Brexit and the Holy and Great Synod of the Orthodox Church: The Return of Nationalism
During the last weeks of June 2016, two major international events took place, namely the ‘Holy and Great Synod of the Orthodox Church’, on the island of Crete (June 16-27), and the British referendum that narrowly voted to leave the European Union (June 23). At first sight, the two events are unrelated. One is the product of extensive inter-Orthodox dialogue that began in 1923, nearly a century ago. The other is the expression of the democratic political vote that took place in Britain, on Europe’s western periphery. Although neither event referred to the other, both are representative of tectonic shifts in the international liberal order of the post-Cold War era.
What do they have in common?
First, the holding of the Orthodox Synod was agreed on at the time of Russia’s takeover of Crimea in March 2014. For the last two years since its announcement, regular meetings of hierarchs planning the agenda were interspersed with references to the religious and political situation in Ukraine. Subtle allusions to Russia’s geopolitical ambitions were also made during the Brexit debate, to the extent that on the day when the official results were made public, President Putin declared his dissatisfaction with this British criticism. Ukraine was the unseen face of both the Synod and the British referendum. Fracture between European political elites was particularly evident during the last two years. The British Prime Minister Cameron was notably absent from meetings between Chancellor Merkel, President Hollande and President Putin negotiating the Donbass conflict and the Minsk accords.
Second, the Synod and the Brexit vote took place at the time of unprecedented humanitarian crisis in Syria. The decision of the Patriarchate of Antioch, based in Damascus, not to attend the Synod, demonstrated the struggle for religious and political survival in the Middle East. Its conflict with the Patriarchate of Jerusalem over the jurisdiction of the faithful in Qatar denoted the geopolitical strategies of churches and their search for authority, recognition and regional influence. The forced displacement of Syrian refugees also made headlines during the debate on the British referendum, to the extent that a few days before the vote, a poster with migrants marching towards Europe was presented as a sign of a veritable siege on the British coast.
Third, and more importantly, the Synod and the Brexit vote indicated the return of nationalism to the midst of the international liberal order in post-Cold War Europe. The British decision to leave the European Union has been presented in the media precisely in this way, as a unique ‘British’ case. The refusal of the Russian, Georgian and Bulgarian churches to attend the Synod emphasised the ‘national’ dimension of the Orthodox church. Before being part of the wider family of the Orthodox commonwealth, these churches are ‘national’ with close links to state structures, diplomacy and political interests.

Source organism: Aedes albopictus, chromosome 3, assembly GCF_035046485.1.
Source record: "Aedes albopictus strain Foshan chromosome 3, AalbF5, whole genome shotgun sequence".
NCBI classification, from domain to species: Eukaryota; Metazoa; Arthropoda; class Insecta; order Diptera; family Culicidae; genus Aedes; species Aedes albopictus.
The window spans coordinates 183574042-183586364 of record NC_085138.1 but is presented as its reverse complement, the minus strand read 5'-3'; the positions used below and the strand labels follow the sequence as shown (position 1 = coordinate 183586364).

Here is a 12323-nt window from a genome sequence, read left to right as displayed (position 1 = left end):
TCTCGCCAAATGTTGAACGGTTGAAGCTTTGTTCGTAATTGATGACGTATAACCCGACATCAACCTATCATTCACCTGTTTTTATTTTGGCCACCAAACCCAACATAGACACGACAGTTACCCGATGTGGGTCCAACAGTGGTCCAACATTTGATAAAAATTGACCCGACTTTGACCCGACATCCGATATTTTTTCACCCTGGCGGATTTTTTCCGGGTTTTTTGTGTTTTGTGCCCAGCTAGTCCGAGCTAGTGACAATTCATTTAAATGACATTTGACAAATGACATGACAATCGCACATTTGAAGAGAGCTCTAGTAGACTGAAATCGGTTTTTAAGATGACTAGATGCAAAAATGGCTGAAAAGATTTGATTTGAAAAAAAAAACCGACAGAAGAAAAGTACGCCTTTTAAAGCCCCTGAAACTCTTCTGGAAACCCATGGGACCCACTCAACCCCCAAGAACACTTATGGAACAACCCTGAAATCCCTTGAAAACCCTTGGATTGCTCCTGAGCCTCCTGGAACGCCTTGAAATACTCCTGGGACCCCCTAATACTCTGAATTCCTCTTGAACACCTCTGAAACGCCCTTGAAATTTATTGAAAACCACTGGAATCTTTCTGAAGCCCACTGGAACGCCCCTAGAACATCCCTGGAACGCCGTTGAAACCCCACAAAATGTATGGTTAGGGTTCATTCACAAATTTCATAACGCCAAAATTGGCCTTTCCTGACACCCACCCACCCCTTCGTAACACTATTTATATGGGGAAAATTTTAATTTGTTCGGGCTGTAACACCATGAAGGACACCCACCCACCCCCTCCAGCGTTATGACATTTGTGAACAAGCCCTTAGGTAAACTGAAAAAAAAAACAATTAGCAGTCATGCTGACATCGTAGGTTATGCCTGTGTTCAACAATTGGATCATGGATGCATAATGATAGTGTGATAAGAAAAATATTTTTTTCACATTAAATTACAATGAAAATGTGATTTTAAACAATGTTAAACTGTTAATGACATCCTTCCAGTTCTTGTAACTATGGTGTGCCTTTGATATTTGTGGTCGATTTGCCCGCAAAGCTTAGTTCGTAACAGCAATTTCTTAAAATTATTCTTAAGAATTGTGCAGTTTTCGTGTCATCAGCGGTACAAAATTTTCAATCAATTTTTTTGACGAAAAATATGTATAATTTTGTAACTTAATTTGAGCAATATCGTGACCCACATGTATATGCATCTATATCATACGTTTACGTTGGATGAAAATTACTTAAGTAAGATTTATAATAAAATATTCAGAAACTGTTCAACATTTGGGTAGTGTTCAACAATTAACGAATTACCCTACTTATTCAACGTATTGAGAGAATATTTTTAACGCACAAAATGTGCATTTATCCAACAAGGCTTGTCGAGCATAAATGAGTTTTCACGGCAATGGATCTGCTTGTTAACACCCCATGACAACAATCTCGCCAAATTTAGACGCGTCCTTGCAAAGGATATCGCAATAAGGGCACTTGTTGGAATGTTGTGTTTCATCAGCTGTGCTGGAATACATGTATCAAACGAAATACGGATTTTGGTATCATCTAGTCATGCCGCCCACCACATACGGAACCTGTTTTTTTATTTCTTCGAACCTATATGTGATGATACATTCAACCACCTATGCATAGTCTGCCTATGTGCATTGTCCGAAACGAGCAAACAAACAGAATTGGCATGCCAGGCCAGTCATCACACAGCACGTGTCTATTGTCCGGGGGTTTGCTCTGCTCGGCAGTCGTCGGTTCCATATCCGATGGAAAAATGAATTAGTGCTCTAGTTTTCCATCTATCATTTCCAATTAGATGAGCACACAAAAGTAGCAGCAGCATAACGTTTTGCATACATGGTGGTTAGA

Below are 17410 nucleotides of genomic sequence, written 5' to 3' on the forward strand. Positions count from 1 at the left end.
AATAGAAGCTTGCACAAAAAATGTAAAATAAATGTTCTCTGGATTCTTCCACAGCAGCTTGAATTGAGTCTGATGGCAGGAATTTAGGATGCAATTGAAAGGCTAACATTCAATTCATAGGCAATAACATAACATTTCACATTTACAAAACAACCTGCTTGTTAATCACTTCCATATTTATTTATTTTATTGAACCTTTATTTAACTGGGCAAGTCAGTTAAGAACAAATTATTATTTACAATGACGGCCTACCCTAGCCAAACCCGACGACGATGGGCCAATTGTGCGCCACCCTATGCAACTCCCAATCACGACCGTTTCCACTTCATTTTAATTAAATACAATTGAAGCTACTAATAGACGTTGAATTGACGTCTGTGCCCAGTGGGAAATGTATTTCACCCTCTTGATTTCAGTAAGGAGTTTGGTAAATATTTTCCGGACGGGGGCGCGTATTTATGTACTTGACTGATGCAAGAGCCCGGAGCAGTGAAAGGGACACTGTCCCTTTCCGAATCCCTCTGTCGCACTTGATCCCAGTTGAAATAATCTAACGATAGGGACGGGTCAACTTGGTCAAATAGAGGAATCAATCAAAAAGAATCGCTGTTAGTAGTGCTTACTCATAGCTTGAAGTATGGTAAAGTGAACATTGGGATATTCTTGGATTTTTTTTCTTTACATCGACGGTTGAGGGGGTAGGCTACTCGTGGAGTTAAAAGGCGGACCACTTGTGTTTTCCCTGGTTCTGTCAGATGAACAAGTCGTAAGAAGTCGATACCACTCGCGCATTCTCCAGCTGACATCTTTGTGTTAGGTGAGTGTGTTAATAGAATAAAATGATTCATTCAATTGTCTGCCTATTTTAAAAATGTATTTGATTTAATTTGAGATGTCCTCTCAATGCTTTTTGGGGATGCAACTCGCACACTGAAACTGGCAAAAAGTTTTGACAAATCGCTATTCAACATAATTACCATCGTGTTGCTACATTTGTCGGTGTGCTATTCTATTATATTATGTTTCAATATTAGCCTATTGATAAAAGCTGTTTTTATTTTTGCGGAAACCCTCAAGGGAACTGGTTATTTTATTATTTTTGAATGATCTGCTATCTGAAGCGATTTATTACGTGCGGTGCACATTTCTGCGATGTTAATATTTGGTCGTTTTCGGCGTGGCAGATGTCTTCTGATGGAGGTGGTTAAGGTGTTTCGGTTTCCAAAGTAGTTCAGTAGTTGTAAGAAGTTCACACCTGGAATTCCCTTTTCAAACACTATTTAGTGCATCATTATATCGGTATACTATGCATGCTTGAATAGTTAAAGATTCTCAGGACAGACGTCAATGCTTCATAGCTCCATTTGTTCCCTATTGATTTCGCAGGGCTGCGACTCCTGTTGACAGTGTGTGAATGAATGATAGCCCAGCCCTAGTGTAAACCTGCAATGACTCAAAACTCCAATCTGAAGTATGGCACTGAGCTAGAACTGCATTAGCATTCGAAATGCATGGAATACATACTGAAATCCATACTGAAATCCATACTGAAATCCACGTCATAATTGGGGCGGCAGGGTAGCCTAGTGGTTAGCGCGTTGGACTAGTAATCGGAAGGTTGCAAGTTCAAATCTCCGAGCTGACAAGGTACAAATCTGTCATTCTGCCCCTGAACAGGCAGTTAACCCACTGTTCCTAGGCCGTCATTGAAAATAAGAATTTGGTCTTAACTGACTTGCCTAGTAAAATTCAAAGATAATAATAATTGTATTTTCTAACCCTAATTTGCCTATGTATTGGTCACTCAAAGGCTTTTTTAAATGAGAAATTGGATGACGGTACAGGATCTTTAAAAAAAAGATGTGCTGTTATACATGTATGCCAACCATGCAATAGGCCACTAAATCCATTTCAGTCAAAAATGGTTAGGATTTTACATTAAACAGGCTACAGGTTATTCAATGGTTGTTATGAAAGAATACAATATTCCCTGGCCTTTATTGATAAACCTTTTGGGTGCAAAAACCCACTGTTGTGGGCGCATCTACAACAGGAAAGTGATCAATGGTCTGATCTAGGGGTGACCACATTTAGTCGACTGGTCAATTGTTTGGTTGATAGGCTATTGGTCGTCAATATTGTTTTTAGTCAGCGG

Both the Brexit decision and the Synod will shape the future of the European continent for years to come. The conflict in Ukraine continues to produce headlines and its religious dimension remains unsolved. Will an independent national Ukrainian Church be recognised by the other Orthodox churches? The dramatic forced displacement of people in Syria challenges the very survival of Christian communities in the Middle East. Will religious communities in the Middle East engage with their counterparts or focus exclusively on national objectives? These are potent questions directly linked to nationalism. The unleashing force of nationalism in Europe shapes the ways in which religious communities and state structures engage with the international liberal order. The rebuttal of the status quo was evident on the first day after the official conclusion of the Orthodox Synod, when the Moscow Patriarchate criticised the ways in which decisions were adopted by stating that ‘democracy is irrelevant in church life’. Both churches and states will become more involved in the return of nationalism as a subterfuge to European integration and liberal values. The impact of the Brexit vote and the holding of the Synod may not immediately reverberate across Western Europe, but more in the East, where the interplay between Eastern Orthodoxy, geopolitics and nationalism provides the source for transnational alliances based on interests, security and political power.
Lucian N. Leustean is a Reader in Politics and International Relations, Aston University, Birmingham, United Kingdom.